It is a further object of this invention to provide such an improved clock enable system which conserves energy by preventing transmission of active clock signals from an integrated circuit that produces clock signals to a second integrated circuit that uses clock signals except when the clock signals are required by the second integrated circuit.

It is a further object of this invention to provide such an improved clock enable system which reduces energy loss due to capacitance on interconnect lines that carry clock signals between integrated circuits.

The invention results from the realization that a truly simple and effective clock enable system for conserving energy in multichip environments can be achieved by monitoring the condition of the functional blocks on one integrated circuit served by clock signals from a clock driver on another integrated circuit and enabling transmission of those clock signals to the chip with the functional blocks only when one or more of the functional blocks is in an active condition requiring active clock signals.

This invention features a clock enable system for a multichip device including a first integrated circuit including a clock signal and at least a second integrated circuit including at least one functional block requiring clock signals. There is a clock required circuit responsive to each functional block for providing a clock required signal in response to activation of any one or more of the functional blocks. A clock enable circuit responsive to the clock required signal enables the first integrated circuit to provide clock signals to the functional blocks on the second chip.

In a preferred embodiment the clock request circuit may be on the second integrated circuit, the clock enable circuit may be on the first integrated circuit.

The invention also features a clock enable system for a multichip cellular terminal for enabling a digital baseband processor integrated circuit including a clock signal and an analog baseband processor integrated circuit including at least one functional block periodically requiring clock signals from the digital baseband processor integrated circuit. A clock required circuit responsive to each functional block provides a clock required signal in response to activation of any one or more of the functional blocks. A clock enable circuit responsive to the clock required signal enables the digital baseband processor integrated circuit to provide clock signals to the functional blocks on the analog baseband processor integrated circuit.

In a preferred embodiment the clock required circuit may be on the the analog baseband processor integrated circuit. The clock enable circuit may be on the digital baseband processor integrated circuit. The analog baseband processor integrated circuit mixed signal device may include an RF coder/decoder and a voiceband coder/decoder.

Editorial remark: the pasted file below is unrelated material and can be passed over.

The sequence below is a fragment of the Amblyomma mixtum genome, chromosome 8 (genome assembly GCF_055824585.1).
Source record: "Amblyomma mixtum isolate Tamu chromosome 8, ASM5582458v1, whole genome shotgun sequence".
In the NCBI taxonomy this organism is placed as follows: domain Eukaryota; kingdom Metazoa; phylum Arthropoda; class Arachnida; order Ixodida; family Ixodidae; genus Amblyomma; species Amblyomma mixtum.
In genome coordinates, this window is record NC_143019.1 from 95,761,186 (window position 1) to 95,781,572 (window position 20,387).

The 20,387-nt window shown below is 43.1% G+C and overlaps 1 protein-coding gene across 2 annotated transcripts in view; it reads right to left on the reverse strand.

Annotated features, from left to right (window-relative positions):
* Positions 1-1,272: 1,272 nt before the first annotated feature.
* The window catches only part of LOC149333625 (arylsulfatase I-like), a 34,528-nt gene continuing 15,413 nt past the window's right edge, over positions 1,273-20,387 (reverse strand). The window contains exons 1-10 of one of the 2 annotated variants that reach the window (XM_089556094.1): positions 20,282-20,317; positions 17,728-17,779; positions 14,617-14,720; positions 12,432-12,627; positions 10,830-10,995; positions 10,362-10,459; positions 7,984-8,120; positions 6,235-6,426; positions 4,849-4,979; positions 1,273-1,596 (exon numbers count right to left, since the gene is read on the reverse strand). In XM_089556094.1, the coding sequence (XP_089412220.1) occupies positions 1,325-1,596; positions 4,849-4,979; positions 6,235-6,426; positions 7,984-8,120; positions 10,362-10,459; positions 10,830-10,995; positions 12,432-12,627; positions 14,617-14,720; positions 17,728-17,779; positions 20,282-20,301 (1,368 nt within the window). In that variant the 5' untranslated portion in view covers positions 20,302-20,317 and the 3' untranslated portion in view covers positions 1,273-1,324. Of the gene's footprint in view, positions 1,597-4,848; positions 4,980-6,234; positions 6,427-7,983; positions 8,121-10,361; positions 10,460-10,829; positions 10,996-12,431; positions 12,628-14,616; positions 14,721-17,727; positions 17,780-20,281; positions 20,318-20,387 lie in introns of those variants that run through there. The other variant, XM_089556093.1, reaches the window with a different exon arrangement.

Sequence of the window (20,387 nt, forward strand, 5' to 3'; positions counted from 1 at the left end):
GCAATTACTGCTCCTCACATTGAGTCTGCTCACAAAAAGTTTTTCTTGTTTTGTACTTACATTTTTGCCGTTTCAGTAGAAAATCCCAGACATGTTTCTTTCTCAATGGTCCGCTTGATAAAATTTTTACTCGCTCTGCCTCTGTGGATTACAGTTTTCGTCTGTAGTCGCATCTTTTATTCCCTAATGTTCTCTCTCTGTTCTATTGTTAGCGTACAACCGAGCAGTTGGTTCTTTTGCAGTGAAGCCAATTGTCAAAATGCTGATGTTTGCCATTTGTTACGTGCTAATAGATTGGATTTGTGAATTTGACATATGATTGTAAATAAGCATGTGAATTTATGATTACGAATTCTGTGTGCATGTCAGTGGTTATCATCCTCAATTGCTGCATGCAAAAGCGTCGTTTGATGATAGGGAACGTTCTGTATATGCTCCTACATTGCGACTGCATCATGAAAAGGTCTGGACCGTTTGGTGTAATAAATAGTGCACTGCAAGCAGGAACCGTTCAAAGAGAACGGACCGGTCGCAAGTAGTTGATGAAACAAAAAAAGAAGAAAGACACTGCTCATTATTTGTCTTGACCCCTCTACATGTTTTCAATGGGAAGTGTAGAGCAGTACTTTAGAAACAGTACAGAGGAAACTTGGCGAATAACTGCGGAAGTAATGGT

BRIEF DESCRIPTION OF THE DRAWINGS

Other objects, features and advantages will occur to those skilled in the art from the following description of a preferred embodiment and the accompanying drawings, in which:

FIG. 1 is a schematic block diagram of a GSM mobile station employing the clock enable system according to this invention; and

FIG. 2 is a more detailed diagram of a mobile station and improved clock enable system according to this invention.

PREFERRED EMBODIMENT

There is shown in FIG. 1 the primary electronic components of a GSM mobile station 10, a multichip device including digital baseband (DBB) integrated circuit processor 12 and an analog baseband (ABB) integrated circuit processor 14. ABB 14 may for example, include, as shown, a voiceband coder/decoder (codec) 13 and a radio frequency (RF) codec 15. GSM mobile station 10 also includes a radio circuit 16 with antenna 18 and an audio circuit 20 including a microphone and speaker. A power management circuit 22 provides power supplies for the other components.

Radio circuit 16 receives an RF signal transmitted by a base station using antenna 18 and produces corresponding baseband signals. RF codec 15 converts the analog baseband signals to a digital signal. The digital signal analyzed by DBB 12 demodulates the digital baseband signal produced by ABB 14, reproducing digital data sent by the base station.

DBB 12 decodes digital voice data and provides digital voiceband signals to ABB 14. ABB 14 voiceband codec 13 converts the digital voiceband signals to analog signals and uses the analog signals to drive the speaker.

ABB 14 amplifies analog voiceband signals from the microphone. ABB14 voiceband codec 13 converts the analog signals to digital signals. DBB 12 encodes digital voiceband signals to produce digital data for transmission to the base station.

DBB 12 provides digital data to ABB 14 RF codec 15. RF codec 15 modulates the digital data to produce a digital signal and converts the digital signal to an analog signal. The analog baseband signal is provided to radio 16. Radio 16 uses the analog baseband signal to produce an RF signal and transmits the RF signal to the base station using antenna 18.

DBB 12 typically includes a microcontroller 24 and a digital signal processor 26, among other things. DBB 12 also controls the interface with the user including keyboards, displays and the like. ABB 14 includes all of the analog to digital and digital to analog converters (ADCs and DACs) for the operation of mobile station 10 including the ADC that converts an analog signal received using RF circuit 16 to digital form and the DAC that converts a digital signal to analog form for transmission using radio circuit 16.